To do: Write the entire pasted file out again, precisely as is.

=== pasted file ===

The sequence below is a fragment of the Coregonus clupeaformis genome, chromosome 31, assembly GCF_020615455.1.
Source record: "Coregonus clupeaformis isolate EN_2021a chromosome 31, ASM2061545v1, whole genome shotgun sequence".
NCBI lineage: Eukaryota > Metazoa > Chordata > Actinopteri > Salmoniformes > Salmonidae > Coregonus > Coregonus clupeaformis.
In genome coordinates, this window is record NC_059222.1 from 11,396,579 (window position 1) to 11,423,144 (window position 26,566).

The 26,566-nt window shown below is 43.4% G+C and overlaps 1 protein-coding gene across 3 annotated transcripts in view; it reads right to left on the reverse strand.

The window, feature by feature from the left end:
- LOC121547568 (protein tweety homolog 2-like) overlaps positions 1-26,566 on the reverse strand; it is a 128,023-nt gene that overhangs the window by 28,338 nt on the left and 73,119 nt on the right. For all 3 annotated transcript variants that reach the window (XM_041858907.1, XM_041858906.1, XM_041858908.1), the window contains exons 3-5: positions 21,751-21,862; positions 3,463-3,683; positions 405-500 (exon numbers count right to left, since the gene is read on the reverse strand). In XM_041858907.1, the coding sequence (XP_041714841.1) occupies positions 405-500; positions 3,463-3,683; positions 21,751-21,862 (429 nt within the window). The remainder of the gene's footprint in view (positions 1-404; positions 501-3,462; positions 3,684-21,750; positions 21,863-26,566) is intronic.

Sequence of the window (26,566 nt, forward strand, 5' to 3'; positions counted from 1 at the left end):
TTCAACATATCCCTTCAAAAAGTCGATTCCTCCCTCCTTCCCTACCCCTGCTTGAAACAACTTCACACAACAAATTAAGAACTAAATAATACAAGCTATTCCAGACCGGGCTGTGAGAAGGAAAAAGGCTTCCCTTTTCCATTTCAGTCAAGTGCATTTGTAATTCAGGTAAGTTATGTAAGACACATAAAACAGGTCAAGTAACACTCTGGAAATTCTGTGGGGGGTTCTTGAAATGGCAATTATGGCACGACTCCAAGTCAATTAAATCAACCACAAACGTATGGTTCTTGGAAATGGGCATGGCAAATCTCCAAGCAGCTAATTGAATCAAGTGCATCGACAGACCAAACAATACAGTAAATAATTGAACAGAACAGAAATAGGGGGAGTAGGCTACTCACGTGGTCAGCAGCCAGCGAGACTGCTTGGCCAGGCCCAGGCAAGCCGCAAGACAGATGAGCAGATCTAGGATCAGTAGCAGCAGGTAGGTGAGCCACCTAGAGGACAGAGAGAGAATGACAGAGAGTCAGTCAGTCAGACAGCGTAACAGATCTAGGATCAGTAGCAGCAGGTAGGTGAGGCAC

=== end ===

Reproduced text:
The sequence below is a fragment of the Coregonus clupeaformis genome, chromosome 31, assembly GCF_020615455.1.
Source record: "Coregonus clupeaformis isolate EN_2021a chromosome 31, ASM2061545v1, whole genome shotgun sequence".
NCBI lineage: Eukaryota > Metazoa > Chordata > Actinopteri > Salmoniformes > Salmonidae > Coregonus > Coregonus clupeaformis.
In genome coordinates, this window is record NC_059222.1 from 11,396,579 (window position 1) to 11,423,144 (window position 26,566).

The 26,566-nt window shown below is 43.4% G+C and overlaps 1 protein-coding gene across 3 annotated transcripts in view; it reads right to left on the reverse strand.

The window, feature by feature from the left end:
- LOC121547568 (protein tweety homolog 2-like) overlaps positions 1-26,566 on the reverse strand; it is a 128,023-nt gene that overhangs the window by 28,338 nt on the left and 73,119 nt on the right. For all 3 annotated transcript variants that reach the window (XM_041858907.1, XM_041858906.1, XM_041858908.1), the window contains exons 3-5: positions 21,751-21,862; positions 3,463-3,683; positions 405-500 (exon numbers count right to left, since the gene is read on the reverse strand). In XM_041858907.1, the coding sequence (XP_041714841.1) occupies positions 405-500; positions 3,463-3,683; positions 21,751-21,862 (429 nt within the window). The remainder of the gene's footprint in view (positions 1-404; positions 501-3,462; positions 3,684-21,750; positions 21,863-26,566) is intronic.

Sequence of the window (26,566 nt, forward strand, 5' to 3'; positions counted from 1 at the left end):
TTCAACATATCCCTTCAAAAAGTCGATTCCTCCCTCCTTCCCTACCCCTGCTTGAAACAACTTCACACAACAAATTAAGAACTAAATAATACAAGCTATTCCAGACCGGGCTGTGAGAAGGAAAAAGGCTTCCCTTTTCCATTTCAGTCAAGTGCATTTGTAATTCAGGTAAGTTATGTAAGACACATAAAACAGGTCAAGTAACACTCTGGAAATTCTGTGGGGGGTTCTTGAAATGGCAATTATGGCACGACTCCAAGTCAATTAAATCAACCACAAACGTATGGTTCTTGGAAATGGGCATGGCAAATCTCCAAGCAGCTAATTGAATCAAGTGCATCGACAGACCAAACAATACAGTAAATAATTGAACAGAACAGAAATAGGGGGAGTAGGCTACTCACGTGGTCAGCAGCCAGCGAGACTGCTTGGCCAGGCCCAGGCAAGCCGCAAGACAGATGAGCAGATCTAGGATCAGTAGCAGCAGGTAGGTGAGCCACCTAGAGGACAGAGAGAGAATGACAGAGAGTCAGTCAGTCAGACAGCGTAACAGATCTAGGATCAGTAGCAGCAGGTAGGTGAGGCAC